New Hampshire Prosecutor Faces Criminal Investigation into Forfeiture Account

An investigation into possible criminal misconduct by the Rockingham County District Attorney James Reams has implicated misuse of the Rockingham County Asset Forfeiture account. As James Kimble at the New Hampshire Union-Leader reports:

A forfeiture account once controlled by embattled Rockingham County Attorney James Reams is being scrutinized as part of the state and federal investigation into his office, the New Hampshire Union Leader has learned.

The Rockingham County Attorney Forfeiture Account has reaped thousands of dollars in federal asset forfeiture money and court-ordered fines from corporations that were prosecuted for state liquor violations or gambling offenses.

Reams' office has taken in roughly $139,890 in fines and seized cash from liquor and gambling prosecutions since August 2005, according to a review of court records. 

Thousands of dollars of that money has been doled out to local police departments that aided in investigating the liquor-offense or gambling cases, while also covering expenses at the county attorney's office for staff training, equipment and office supplies, county finance records show.

Attorney General Joe Foster suspended Reams on the night of Nov. 6 pending the outcome of a state and federal investigation into management issues at his office. 

Bank statements for the forfeiture account — obtained through a Right-to-Know request — show that $25,241.91 in electronic payments was made to an American Express card dating back to 2007.

County Commissioner Kevin Coyle said that the county has no detailed statements to the American Express card, and has not asked for one to date. 

"As far as we know, it's not a county credit card," Coyle said.

Reams acknowledged in an interview that the credit card belongs to him. 

He said the money paid to the credit card reimbursed him for travel expenses incurred while attending conferences held by the National District Attorney's Association.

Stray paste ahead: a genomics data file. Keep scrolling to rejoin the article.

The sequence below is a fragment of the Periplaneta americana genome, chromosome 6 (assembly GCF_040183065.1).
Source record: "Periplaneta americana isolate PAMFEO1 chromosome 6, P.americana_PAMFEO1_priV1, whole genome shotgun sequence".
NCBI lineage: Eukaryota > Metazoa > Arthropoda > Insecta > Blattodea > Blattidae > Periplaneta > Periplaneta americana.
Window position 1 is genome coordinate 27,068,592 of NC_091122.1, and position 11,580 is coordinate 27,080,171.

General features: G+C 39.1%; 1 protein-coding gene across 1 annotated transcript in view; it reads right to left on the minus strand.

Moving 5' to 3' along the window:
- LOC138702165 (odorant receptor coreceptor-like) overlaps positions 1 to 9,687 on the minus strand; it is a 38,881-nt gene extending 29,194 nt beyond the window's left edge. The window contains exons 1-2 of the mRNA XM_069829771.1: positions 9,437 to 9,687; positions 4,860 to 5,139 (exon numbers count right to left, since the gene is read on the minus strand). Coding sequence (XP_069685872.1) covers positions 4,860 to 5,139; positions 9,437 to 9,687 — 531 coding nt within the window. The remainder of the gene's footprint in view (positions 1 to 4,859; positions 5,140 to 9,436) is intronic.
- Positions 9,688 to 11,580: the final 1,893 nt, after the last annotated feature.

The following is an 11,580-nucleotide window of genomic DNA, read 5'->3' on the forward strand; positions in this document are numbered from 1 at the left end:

"If I went to a meeting, it would cover airfare, hotel, per diem," Reams said. "A check would be written directly to the credit card company. I fronted all of those expenses and got reimbursed." 

Last year, the account made $8,170.78 in electronic payments to the American Express card, bank records show.

Reams said he has maintained detailed records of the reimbursements, and that all uses of the money are permissible through federal guidelines for asset forfeiture funds. He said that his participation in the NDAA has brought more money back to New Hampshire in training than the cost of going to conferences, and has saved county taxpayers thousands.

Reams said the travel expenses only represent a small portion of the account's holdings. 

"The vast majority of the money went right back to police departments," he said. 

Although New Hampshire law allows law enforcement to retain 45% of the proceeds of forfeitures accomplished under state law, proceeds of federal asset forfeiture proceedings are only regulated by Department of Justice rules, which allow for expansive uses of forfeiture funds that may not be legal or sanctioned by state law. Indeed, as the Kimble finds, the existence of a forfeiture fund at the Rockingham County District attorney's office was rather unusual:

The Rockingham County Attorney Forfeiture Account — which also has a checkbook bearing the same name — is unique in New Hampshire.

The state's nine other county attorneys said in interviews that their office has no such account. 

They also said the kind of liquor and gambling cases that in part funded Rockingham County's Forfeiture Account are rarely, if ever, pursued in their jurisdiction.

"I have been prosecuting for 31 years, and I've had one gambling case," Merrimack County Attorney Scott Murray said. 

Murray and other county attorneys across the state questioned whether they had the legal authority to collect or spend money from such an account.

"The money we spend is approved by the county delegation," he said. 

It's refreshing (and rare!) to find a state where prosecutors don't view their offices as revenue centers, and decisions about the use of public money are the exclusive province of an elected legislature. While we don't yet know precisely the nature of the misconduct surrounding the Rockingham County District Attorney's Office, we can say that the New Hampshire legislature should seriously consider abolishing civil forfeiture entirely, along with the ability of state law enforcement to access federal forfeiture funds through the DOJ's Equitable Sharing Program. If the federal government does choose to share proceeds of federal forfeiture with the states, state legislatures should control those funds, and subject those revenues to the normal appropriation process. 

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